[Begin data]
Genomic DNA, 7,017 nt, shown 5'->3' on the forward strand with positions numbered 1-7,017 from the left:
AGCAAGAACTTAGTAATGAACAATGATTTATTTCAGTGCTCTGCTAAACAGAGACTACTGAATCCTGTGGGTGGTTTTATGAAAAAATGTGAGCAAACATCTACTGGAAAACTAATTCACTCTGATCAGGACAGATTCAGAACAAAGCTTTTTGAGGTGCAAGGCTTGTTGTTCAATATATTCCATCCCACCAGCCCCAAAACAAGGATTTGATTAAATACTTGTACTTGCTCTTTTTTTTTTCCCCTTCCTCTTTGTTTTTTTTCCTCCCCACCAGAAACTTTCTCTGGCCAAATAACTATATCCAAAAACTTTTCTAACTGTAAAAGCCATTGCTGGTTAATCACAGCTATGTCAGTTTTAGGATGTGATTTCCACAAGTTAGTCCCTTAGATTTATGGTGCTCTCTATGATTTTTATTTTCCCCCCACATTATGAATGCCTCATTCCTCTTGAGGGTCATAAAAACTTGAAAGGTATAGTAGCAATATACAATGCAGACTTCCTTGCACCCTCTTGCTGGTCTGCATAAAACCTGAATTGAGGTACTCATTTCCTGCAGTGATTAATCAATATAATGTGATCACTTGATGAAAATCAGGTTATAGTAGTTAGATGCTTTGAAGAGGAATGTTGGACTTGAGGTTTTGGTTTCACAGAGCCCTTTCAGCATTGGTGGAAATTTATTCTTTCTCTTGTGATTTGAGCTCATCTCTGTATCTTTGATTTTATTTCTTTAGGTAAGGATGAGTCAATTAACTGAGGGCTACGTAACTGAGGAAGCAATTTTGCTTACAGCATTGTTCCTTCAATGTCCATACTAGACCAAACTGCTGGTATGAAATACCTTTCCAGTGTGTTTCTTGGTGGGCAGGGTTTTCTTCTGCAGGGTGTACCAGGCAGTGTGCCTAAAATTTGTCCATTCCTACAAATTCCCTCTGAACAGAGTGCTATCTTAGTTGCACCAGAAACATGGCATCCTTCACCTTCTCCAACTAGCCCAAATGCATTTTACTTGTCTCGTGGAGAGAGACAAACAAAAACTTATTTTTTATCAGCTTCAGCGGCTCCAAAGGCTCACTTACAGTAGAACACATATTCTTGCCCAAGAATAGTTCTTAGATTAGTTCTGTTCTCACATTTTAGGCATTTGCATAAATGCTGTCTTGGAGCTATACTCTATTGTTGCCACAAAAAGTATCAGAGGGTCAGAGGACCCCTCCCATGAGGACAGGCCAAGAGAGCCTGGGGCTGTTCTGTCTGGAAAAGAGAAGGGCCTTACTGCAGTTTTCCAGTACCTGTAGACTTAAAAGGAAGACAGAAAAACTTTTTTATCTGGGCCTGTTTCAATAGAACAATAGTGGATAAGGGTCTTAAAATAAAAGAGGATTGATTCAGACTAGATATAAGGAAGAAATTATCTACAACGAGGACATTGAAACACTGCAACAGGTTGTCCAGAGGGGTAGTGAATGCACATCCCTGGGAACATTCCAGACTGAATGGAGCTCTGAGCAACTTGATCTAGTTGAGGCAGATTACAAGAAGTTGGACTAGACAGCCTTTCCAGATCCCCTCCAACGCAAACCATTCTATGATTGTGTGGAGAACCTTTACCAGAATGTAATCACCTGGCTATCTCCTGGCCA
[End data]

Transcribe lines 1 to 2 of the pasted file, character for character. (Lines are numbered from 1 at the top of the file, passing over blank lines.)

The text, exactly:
Genomic DNA, 7,017 nt, shown 5'->3' on the forward strand with positions numbered 1-7,017 from the left:
AGCAAGAACTTAGTAATGAACAATGATTTATTTCAGTGCTCTGCTAAACAGAGACTACTGAATCCTGTGGGTGGTTTTATGAAAAAATGTGAGCAAACATCTACTGGAAAACTAATTCACTCTGATCAGGACAGATTCAGAACAAAGCTTTTTGAGGTGCAAGGCTTGTTGTTCAATATATTCCATCCCACCAGCCCCAAAACAAGGATTTGATTAAATACTTGTACTTGCTCTTTTTTTTTTCCCCTTCCTCTTTGTTTTTTTTCCTCCCCACCAGAAACTTTCTCTGGCCAAATAACTATATCCAAAAACTTTTCTAACTGTAAAAGCCATTGCTGGTTAATCACAGCTATGTCAGTTTTAGGATGTGATTTCCACAAGTTAGTCCCTTAGATTTATGGTGCTCTCTATGATTTTTATTTTCCCCCCACATTATGAATGCCTCATTCCTCTTGAGGGTCATAAAAACTTGAAAGGTATAGTAGCAATATACAATGCAGACTTCCTTGCACCCTCTTGCTGGTCTGCATAAAACCTGAATTGAGGTACTCATTTCCTGCAGTGATTAATCAATATAATGTGATCACTTGATGAAAATCAGGTTATAGTAGTTAGATGCTTTGAAGAGGAATGTTGGACTTGAGGTTTTGGTTTCACAGAGCCCTTTCAGCATTGGTGGAAATTTATTCTTTCTCTTGTGATTTGAGCTCATCTCTGTATCTTTGATTTTATTTCTTTAGGTAAGGATGAGTCAATTAACTGAGGGCTACGTAACTGAGGAAGCAATTTTGCTTACAGCATTGTTCCTTCAATGTCCATACTAGACCAAACTGCTGGTATGAAATACCTTTCCAGTGTGTTTCTTGGTGGGCAGGGTTTTCTTCTGCAGGGTGTACCAGGCAGTGTGCCTAAAATTTGTCCATTCCTACAAATTCCCTCTGAACAGAGTGCTATCTTAGTTGCACCAGAAACATGGCATCCTTCACCTTCTCCAACTAGCCCAAATGCATTTTACTTGTCTCGTGGAGAGAGACAAACAAAAACTTATTTTTTATCAGCTTCAGCGGCTCCAAAGGCTCACTTACAGTAGAACACATATTCTTGCCCAAGAATAGTTCTTAGATTAGTTCTGTTCTCACATTTTAGGCATTTGCATAAATGCTGTCTTGGAGCTATACTCTATTGTTGCCACAAAAAGTATCAGAGGGTCAGAGGACCCCTCCCATGAGGACAGGCCAAGAGAGCCTGGGGCTGTTCTGTCTGGAAAAGAGAAGGGCCTTACTGCAGTTTTCCAGTACCTGTAGACTTAAAAGGAAGACAGAAAAACTTTTTTATCTGGGCCTGTTTCAATAGAACAATAGTGGATAAGGGTCTTAAAATAAAAGAGGATTGATTCAGACTAGATATAAGGAAGAAATTATCTACAACGAGGACATTGAAACACTGCAACAGGTTGTCCAGAGGGGTAGTGAATGCACATCCCTGGGAACATTCCAGACTGAATGGAGCTCTGAGCAACTTGATCTAGTTGAGGCAGATTACAAGAAGTTGGACTAGACAGCCTTTCCAGATCCCCTCCAACGCAAACCATTCTATGATTGTGTGGAGAACCTTTACCAGAATGTAATCACCTGGCTATCTCCTGGCCA